Eastern Ribbonsnake

Eastern Ribbonsnake by John J. Mosesso- NBII (public domain)

The eastern ribbonsnake is a slender snake. It has a dark brown body with 3 yellow or yellow-orange stripes the length of its body. Its belly is yellow to reddish brown. Its tail is long and thin and its head is two-colored with a white area under its eyes and chin. It can be 20 to 32 inches long.

The eastern ribbonsnake ranges from New York to Florida and west to the Mississippi River. There is a western ribbonsnake that can be found further west. In Connecticut the eastern ribbonsnake's distribution is spotty but can occur all over the state. Its population has been in long-term decline and it is a species of Special Concern in Connecticut.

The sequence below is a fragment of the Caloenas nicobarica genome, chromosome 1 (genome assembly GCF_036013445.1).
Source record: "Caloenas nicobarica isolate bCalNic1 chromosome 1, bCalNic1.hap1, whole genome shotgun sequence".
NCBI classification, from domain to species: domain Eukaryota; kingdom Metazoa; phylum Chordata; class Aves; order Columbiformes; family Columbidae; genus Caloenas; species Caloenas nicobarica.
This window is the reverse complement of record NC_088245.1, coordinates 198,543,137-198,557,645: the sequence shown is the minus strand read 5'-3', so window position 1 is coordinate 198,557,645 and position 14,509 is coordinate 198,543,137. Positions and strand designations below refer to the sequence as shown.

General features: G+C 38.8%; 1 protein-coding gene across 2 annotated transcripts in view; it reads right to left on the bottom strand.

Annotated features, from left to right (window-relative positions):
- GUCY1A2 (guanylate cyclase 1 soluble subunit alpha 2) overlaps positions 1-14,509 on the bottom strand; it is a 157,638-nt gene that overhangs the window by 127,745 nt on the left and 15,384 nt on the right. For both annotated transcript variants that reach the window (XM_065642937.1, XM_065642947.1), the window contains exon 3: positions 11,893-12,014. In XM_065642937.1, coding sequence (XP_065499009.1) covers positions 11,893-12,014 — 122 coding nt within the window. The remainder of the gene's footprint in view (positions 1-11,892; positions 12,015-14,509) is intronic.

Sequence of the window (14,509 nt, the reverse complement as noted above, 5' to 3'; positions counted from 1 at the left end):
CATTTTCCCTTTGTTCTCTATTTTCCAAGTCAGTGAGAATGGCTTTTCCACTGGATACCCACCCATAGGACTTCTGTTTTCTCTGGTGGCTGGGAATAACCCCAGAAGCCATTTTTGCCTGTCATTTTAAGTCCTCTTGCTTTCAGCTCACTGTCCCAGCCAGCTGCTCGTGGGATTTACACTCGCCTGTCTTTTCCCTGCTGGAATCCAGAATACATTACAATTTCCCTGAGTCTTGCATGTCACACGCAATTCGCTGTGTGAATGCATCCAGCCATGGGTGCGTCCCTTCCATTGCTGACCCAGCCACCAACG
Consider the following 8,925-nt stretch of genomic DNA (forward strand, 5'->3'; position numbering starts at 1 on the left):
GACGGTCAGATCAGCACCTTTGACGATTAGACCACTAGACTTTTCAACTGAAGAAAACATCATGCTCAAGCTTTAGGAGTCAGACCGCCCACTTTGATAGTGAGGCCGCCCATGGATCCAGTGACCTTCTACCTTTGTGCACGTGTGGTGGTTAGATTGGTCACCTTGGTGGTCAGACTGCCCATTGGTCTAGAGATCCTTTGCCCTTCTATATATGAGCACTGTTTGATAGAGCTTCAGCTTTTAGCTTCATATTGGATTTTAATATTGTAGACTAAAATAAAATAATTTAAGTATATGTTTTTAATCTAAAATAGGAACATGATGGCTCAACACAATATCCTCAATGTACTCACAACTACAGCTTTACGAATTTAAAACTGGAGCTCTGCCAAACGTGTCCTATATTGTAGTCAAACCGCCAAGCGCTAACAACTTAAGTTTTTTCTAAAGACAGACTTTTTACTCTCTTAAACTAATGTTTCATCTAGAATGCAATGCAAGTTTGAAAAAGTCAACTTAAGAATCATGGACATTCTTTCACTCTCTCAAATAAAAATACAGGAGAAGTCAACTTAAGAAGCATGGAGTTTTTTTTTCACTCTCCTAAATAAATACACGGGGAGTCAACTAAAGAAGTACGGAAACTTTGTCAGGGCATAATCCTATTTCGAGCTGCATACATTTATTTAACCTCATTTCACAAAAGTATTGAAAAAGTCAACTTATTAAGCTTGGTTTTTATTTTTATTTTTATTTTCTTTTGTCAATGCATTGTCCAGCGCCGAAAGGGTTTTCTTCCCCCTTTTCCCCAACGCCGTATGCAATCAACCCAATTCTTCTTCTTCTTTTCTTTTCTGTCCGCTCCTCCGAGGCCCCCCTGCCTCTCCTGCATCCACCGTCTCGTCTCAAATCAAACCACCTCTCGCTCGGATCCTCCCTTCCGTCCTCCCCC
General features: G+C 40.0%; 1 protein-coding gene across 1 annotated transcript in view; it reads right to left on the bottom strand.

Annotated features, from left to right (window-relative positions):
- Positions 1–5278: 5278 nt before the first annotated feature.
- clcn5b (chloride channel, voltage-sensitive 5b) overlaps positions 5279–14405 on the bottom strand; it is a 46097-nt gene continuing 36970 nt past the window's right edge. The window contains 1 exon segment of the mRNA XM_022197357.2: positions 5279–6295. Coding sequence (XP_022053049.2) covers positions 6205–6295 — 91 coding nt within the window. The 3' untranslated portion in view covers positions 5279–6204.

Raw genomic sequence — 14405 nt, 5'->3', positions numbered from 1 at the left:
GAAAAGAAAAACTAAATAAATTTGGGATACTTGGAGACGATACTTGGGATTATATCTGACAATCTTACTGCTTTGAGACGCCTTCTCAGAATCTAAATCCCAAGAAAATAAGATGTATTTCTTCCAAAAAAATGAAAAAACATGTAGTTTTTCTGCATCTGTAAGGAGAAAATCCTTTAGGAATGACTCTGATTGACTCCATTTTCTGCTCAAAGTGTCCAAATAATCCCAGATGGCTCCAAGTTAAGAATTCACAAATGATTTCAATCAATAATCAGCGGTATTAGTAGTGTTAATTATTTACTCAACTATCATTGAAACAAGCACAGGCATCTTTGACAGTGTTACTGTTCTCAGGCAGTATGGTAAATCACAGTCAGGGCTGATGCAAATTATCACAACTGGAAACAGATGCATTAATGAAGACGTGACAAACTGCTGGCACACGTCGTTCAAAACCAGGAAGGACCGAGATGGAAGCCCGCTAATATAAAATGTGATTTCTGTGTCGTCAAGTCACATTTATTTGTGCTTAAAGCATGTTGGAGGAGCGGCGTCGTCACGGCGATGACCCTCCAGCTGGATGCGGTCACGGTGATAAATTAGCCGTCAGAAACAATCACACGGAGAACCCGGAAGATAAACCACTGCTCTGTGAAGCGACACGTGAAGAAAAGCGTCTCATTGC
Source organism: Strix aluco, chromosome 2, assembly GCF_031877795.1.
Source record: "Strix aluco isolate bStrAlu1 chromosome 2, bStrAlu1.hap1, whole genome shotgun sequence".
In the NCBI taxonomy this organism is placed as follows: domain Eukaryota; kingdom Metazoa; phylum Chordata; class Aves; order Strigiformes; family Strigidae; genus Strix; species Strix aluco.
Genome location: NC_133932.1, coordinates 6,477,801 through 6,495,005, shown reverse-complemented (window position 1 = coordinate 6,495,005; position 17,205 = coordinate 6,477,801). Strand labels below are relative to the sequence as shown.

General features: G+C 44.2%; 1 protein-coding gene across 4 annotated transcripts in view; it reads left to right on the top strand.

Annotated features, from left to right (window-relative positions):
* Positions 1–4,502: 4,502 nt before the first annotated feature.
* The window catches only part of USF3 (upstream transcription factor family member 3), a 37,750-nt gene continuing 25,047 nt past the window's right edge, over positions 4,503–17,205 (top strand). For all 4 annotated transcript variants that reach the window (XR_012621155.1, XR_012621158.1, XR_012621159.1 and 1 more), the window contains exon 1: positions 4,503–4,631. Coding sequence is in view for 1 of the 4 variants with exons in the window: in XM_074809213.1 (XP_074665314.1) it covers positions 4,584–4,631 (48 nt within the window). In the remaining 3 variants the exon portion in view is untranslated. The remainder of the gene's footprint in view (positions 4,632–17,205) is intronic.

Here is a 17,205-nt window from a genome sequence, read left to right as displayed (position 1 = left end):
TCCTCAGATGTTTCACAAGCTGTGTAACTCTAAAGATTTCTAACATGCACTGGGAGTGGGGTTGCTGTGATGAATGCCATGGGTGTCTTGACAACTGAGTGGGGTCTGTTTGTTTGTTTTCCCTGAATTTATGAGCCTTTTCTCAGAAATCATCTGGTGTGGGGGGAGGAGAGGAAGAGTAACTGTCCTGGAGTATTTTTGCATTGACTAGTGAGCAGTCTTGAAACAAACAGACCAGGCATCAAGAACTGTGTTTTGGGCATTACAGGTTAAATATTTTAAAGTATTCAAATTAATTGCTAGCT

Eastern ribbonsnake habitat is in shallow water, marshy areas, grassy and shrubby areas that border streams and wooded swamps. They can often be seen basking along water's edge. Snakes cannot regulate their body temperature internally and must warm themselves in the sun.

Eastern ribbonsnakes mate in May in New England and females give birth to live young.

These snakes hibernate near streams in the winter from about October to March. They will use muskrat bank burrows or houses, ant mounds, crayfish burrows or vole burrows for dens.

The diet of eastern ribbonsnakes includes insects, salamanders, frogs toads and small fish.

Eastern ribbonsnakes want to avoid humans and their first line of defense is to flee. They may release musk when handled, and rarely may bite. They are not venomous. They are harmless snakes. It's best to leave them in peace.

The eastern ribbonsnake is often confused with the eastern gartersnake.